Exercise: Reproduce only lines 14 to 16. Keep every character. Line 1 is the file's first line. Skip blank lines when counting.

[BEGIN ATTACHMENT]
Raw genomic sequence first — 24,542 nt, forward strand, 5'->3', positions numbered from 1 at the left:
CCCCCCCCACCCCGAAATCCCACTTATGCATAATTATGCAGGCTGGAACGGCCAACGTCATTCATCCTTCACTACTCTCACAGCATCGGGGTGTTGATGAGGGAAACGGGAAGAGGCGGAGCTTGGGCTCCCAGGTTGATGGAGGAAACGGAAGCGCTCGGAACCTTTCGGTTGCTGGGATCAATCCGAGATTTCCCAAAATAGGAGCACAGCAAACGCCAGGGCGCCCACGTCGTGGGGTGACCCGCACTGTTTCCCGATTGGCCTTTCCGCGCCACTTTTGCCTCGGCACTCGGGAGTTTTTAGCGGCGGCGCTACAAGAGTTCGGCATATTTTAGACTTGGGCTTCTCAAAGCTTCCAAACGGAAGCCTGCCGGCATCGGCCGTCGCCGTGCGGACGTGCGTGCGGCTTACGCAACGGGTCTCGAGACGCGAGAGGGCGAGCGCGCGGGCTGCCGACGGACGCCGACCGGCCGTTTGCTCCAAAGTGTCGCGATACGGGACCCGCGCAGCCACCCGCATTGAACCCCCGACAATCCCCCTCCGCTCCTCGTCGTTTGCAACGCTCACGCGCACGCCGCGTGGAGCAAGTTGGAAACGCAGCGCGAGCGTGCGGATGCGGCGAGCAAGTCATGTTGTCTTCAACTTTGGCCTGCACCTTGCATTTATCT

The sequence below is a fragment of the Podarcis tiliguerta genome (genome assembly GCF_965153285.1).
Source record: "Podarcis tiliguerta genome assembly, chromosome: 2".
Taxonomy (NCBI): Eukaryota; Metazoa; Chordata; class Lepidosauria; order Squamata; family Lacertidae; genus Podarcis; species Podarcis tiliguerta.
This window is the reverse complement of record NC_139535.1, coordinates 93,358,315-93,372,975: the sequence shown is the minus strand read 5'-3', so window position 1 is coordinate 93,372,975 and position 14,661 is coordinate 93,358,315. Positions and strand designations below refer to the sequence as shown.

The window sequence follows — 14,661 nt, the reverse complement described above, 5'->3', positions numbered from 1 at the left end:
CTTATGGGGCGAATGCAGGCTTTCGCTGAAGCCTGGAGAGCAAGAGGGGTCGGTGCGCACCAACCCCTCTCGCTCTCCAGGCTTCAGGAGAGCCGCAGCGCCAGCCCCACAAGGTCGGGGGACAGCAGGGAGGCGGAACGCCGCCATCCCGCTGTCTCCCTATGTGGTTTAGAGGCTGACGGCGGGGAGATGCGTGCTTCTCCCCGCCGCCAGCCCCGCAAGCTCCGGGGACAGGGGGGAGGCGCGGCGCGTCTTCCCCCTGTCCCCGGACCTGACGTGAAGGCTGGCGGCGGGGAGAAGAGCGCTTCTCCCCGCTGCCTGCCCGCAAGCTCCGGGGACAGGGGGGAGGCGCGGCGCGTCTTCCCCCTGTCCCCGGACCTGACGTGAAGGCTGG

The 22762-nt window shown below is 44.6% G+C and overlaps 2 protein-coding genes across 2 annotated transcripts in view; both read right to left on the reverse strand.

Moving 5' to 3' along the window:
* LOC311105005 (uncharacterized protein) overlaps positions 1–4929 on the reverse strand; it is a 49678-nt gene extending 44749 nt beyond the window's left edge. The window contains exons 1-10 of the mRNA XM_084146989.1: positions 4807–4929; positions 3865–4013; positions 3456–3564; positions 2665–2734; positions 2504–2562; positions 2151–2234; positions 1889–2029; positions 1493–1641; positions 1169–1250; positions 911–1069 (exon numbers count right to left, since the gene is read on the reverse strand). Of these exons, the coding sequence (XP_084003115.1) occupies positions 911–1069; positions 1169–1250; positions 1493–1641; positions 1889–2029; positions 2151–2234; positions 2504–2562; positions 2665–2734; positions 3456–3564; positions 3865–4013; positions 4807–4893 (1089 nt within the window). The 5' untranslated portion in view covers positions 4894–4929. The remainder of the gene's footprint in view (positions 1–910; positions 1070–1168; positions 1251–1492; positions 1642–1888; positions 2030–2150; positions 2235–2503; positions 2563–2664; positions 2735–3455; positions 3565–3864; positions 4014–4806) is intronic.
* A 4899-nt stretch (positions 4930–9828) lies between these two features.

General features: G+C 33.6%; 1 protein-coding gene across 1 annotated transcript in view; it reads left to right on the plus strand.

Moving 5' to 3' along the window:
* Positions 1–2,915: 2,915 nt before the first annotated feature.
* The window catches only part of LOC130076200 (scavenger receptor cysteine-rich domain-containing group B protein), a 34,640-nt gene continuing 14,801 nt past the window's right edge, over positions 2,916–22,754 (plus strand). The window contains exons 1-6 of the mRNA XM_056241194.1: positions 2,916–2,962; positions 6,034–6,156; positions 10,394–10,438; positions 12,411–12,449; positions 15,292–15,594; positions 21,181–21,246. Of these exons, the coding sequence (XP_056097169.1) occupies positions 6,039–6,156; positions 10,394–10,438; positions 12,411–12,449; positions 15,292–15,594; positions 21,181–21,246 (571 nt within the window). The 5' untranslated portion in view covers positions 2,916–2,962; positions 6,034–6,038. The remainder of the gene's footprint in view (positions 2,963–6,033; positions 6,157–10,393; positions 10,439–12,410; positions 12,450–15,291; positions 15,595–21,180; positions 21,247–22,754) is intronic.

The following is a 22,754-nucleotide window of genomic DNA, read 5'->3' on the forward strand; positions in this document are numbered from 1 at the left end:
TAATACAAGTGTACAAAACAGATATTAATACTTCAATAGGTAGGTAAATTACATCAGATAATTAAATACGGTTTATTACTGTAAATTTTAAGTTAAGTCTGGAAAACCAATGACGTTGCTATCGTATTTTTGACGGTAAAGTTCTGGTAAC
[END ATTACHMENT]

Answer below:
Moving 5' to 3' along the window:
* Positions 1–2,915: 2,915 nt before the first annotated feature.
* The window catches only part of LOC130076200 (scavenger receptor cysteine-rich domain-containing group B protein), a 34,640-nt gene continuing 14,801 nt past the window's right edge, over positions 2,916–22,754 (plus strand). The window contains exons 1-6 of the mRNA XM_056241194.1: positions 2,916–2,962; positions 6,034–6,156; positions 10,394–10,438; positions 12,411–12,449; positions 15,292–15,594; positions 21,181–21,246. Of these exons, the coding sequence (XP_056097169.1) occupies positions 6,039–6,156; positions 10,394–10,438; positions 12,411–12,449; positions 15,292–15,594; positions 21,181–21,246 (571 nt within the window). The 5' untranslated portion in view covers positions 2,916–2,962; positions 6,034–6,038. The remainder of the gene's footprint in view (positions 2,963–6,033; positions 6,157–10,393; positions 10,439–12,410; positions 12,450–15,291; positions 15,595–21,180; positions 21,247–22,754) is intronic.